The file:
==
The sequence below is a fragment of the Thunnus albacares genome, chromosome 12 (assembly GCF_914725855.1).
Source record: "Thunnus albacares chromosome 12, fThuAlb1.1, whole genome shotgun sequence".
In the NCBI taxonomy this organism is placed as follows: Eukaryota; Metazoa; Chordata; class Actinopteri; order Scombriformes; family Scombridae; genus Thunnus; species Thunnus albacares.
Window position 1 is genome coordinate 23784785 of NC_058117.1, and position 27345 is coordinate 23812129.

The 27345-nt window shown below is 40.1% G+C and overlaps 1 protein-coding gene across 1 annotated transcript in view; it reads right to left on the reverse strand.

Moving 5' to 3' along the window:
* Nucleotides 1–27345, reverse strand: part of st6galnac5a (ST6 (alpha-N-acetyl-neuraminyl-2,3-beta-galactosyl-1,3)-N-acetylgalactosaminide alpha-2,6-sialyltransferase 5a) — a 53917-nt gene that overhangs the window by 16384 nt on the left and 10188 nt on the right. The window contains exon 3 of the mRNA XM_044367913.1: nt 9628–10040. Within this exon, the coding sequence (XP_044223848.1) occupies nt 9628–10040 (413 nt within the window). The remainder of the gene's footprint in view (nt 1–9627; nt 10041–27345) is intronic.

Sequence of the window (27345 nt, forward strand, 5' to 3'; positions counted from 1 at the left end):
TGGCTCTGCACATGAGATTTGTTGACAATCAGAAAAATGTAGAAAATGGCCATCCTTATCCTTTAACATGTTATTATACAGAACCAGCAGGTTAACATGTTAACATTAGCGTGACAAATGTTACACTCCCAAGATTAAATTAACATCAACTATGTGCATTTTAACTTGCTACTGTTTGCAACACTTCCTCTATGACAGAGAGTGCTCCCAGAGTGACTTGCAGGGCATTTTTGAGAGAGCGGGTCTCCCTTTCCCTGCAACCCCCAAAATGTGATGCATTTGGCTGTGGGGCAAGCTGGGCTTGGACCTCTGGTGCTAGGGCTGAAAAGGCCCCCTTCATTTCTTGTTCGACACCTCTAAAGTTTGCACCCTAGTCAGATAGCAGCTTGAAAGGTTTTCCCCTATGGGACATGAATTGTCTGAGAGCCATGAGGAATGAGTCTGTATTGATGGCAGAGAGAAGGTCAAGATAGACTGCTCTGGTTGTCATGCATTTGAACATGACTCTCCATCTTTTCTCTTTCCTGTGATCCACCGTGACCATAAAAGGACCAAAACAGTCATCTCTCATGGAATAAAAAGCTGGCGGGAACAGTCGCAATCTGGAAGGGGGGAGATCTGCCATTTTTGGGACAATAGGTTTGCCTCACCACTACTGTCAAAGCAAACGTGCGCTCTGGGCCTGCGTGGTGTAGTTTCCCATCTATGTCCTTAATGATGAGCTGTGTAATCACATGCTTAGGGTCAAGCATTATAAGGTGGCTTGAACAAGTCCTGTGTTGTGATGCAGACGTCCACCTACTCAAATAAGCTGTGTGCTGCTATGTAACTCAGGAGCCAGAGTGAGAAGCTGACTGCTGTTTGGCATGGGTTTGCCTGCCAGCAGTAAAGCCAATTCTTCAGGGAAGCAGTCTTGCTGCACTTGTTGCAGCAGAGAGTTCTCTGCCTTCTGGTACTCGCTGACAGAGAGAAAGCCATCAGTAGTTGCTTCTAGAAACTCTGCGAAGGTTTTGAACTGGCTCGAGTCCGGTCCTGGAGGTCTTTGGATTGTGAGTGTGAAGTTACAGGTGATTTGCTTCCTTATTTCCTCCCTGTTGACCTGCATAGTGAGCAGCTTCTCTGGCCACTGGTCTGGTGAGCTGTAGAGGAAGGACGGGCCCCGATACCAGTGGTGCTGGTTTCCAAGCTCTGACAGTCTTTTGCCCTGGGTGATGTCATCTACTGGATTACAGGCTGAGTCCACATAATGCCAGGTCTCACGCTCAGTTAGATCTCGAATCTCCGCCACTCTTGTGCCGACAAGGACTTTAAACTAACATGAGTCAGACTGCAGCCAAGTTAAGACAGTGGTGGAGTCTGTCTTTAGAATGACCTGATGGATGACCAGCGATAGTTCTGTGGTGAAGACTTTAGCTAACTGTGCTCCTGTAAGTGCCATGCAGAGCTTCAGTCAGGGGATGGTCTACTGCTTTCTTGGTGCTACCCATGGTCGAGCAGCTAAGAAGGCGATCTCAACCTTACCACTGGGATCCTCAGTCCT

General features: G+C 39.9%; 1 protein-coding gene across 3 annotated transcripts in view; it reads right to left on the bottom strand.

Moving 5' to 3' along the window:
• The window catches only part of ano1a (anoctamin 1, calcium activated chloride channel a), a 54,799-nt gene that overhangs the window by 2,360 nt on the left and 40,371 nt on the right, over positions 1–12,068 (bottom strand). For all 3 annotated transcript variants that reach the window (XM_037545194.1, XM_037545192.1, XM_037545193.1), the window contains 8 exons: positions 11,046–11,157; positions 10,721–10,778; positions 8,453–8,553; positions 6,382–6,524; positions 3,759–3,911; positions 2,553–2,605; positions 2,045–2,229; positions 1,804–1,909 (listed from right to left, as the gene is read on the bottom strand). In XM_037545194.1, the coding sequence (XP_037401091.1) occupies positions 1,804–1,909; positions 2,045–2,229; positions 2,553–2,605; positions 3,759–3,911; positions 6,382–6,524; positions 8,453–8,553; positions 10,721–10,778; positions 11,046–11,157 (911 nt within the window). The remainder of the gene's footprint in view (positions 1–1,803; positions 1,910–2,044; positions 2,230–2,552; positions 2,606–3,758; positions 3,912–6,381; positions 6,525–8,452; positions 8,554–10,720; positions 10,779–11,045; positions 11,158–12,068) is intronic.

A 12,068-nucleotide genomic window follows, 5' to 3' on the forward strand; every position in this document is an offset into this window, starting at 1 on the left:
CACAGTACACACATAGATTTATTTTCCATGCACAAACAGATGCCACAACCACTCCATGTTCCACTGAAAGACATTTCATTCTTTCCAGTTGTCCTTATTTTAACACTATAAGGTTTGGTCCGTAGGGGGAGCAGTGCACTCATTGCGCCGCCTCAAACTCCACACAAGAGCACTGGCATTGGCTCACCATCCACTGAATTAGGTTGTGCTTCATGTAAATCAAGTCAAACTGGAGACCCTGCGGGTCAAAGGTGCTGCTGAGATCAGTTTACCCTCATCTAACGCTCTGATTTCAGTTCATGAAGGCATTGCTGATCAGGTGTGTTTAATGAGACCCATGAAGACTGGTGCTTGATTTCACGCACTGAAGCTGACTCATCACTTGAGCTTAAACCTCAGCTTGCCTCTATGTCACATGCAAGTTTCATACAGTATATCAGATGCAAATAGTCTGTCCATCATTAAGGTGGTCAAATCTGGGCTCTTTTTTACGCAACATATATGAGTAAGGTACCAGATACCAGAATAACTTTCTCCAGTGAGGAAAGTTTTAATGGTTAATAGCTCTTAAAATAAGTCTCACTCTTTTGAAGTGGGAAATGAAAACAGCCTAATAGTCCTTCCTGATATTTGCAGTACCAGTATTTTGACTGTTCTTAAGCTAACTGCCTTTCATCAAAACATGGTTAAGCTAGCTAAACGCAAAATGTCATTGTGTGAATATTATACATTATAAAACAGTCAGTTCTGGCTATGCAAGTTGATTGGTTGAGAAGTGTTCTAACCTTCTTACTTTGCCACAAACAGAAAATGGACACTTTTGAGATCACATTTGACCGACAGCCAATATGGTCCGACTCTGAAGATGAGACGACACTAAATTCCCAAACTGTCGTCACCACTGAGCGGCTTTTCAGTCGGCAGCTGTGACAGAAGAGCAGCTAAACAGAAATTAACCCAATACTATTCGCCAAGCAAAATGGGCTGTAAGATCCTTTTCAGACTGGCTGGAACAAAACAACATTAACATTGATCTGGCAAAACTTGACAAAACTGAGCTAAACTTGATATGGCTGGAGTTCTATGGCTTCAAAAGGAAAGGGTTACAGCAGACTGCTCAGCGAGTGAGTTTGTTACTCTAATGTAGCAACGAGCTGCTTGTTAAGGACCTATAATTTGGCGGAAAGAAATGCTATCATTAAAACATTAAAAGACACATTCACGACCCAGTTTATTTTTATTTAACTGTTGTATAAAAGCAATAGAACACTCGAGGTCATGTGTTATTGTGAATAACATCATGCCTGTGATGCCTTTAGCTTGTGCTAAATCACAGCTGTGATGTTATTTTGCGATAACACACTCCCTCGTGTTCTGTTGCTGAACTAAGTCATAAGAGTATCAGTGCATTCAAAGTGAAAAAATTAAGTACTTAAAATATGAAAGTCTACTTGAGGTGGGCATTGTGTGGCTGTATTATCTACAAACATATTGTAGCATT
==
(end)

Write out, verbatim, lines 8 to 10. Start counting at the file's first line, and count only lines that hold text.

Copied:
Sequence of the window (27345 nt, forward strand, 5' to 3'; positions counted from 1 at the left end):
TGGCTCTGCACATGAGATTTGTTGACAATCAGAAAAATGTAGAAAATGGCCATCCTTATCCTTTAACATGTTATTATACAGAACCAGCAGGTTAACATGTTAACATTAGCGTGACAAATGTTACACTCCCAAGATTAAATTAACATCAACTATGTGCATTTTAACTTGCTACTGTTTGCAACACTTCCTCTATGACAGAGAGTGCTCCCAGAGTGACTTGCAGGGCATTTTTGAGAGAGCGGGTCTCCCTTTCCCTGCAACCCCCAAAATGTGATGCATTTGGCTGTGGGGCAAGCTGGGCTTGGACCTCTGGTGCTAGGGCTGAAAAGGCCCCCTTCATTTCTTGTTCGACACCTCTAAAGTTTGCACCCTAGTCAGATAGCAGCTTGAAAGGTTTTCCCCTATGGGACATGAATTGTCTGAGAGCCATGAGGAATGAGTCTGTATTGATGGCAGAGAGAAGGTCAAGATAGACTGCTCTGGTTGTCATGCATTTGAACATGACTCTCCATCTTTTCTCTTTCCTGTGATCCACCGTGACCATAAAAGGACCAAAACAGTCATCTCTCATGGAATAAAAAGCTGGCGGGAACAGTCGCAATCTGGAAGGGGGGAGATCTGCCATTTTTGGGACAATAGGTTTGCCTCACCACTACTGTCAAAGCAAACGTGCGCTCTGGGCCTGCGTGGTGTAGTTTCCCATCTATGTCCTTAATGATGAGCTGTGTAATCACATGCTTAGGGTCAAGCATTATAAGGTGGCTTGAACAAGTCCTGTGTTGTGATGCAGACGTCCACCTACTCAAATAAGCTGTGTGCTGCTATGTAACTCAGGAGCCAGAGTGAGAAGCTGACTGCTGTTTGGCATGGGTTTGCCTGCCAGCAGTAAAGCCAATTCTTCAGGGAAGCAGTCTTGCTGCACTTGTTGCAGCAGAGAGTTCTCTGCCTTCTGGTACTCGCTGACAGAGAGAAAGCCATCAGTAGTTGCTTCTAGAAACTCTGCGAAGGTTTTGAACTGGCTCGAGTCCGGTCCTGGAGGTCTTTGGATTGTGAGTGTGAAGTTACAGGTGATTTGCTTCCTTATTTCCTCCCTGTTGACCTGCATAGTGAGCAGCTTCTCTGGCCACTGGTCTGGTGAGCTGTAGAGGAAGGACGGGCCCCGATACCAGTGGTGCTGGTTTCCAAGCTCTGACAGTCTTTTGCCCTGGGTGATGTCATCTACTGGATTACAGGCTGAGTCCACATAATGCCAGGTCTCACGCTCAGTTAGATCTCGAATCTCCGCCACTCTTGTGCCGACAAGGACTTTAAACTAACATGAGTCAGACTGCAGCCAAGTTAAGACAGTGGTGGAGTCTGTCTTTAGAATGACCTGATGGATGACCAGCGATAGTTCTGTGGTGAAGACTTTAGCTAACTGTGCTCCTGTAAGTGCCATGCAGAGCTTCAGTCAGGGGATGGTCTACTGCTTTCTTGGTGCTACCCATGGTCGAGCAGCTAAGAAGGCGATCTCAACCTTACCACTGGGATCCTCAGTCCT

General features: G+C 39.9%; 1 protein-coding gene across 3 annotated transcripts in view; it reads right to left on the bottom strand.